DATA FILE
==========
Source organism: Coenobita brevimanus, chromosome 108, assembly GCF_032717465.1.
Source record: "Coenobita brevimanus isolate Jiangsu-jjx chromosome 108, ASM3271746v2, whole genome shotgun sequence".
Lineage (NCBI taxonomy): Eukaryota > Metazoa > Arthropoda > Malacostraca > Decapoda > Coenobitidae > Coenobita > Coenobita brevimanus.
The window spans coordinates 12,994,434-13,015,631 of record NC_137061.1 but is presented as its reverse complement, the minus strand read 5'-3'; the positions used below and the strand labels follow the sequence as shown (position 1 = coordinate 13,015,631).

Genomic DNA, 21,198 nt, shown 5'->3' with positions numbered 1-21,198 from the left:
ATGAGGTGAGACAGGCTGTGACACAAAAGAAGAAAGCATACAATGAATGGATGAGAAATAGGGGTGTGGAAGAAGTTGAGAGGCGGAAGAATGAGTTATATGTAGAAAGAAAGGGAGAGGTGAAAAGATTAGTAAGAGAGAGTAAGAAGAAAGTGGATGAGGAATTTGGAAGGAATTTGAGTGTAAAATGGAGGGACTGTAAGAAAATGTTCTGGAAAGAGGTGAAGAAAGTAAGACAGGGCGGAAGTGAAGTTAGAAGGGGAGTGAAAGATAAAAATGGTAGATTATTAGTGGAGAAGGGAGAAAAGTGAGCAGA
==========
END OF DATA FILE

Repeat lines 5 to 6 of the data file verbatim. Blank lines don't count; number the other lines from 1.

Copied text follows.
Genomic DNA, 21,198 nt, shown 5'->3' with positions numbered 1-21,198 from the left:
ATGAGGTGAGACAGGCTGTGACACAAAAGAAGAAAGCATACAATGAATGGATGAGAAATAGGGGTGTGGAAGAAGTTGAGAGGCGGAAGAATGAGTTATATGTAGAAAGAAAGGGAGAGGTGAAAAGATTAGTAAGAGAGAGTAAGAAGAAAGTGGATGAGGAATTTGGAAGGAATTTGAGTGTAAAATGGAGGGACTGTAAGAAAATGTTCTGGAAAGAGGTGAAGAAAGTAAGACAGGGCGGAAGTGAAGTTAGAAGGGGAGTGAAAGATAAAAATGGTAGATTATTAGTGGAGAAGGGAGAAAAGTGAGCAGA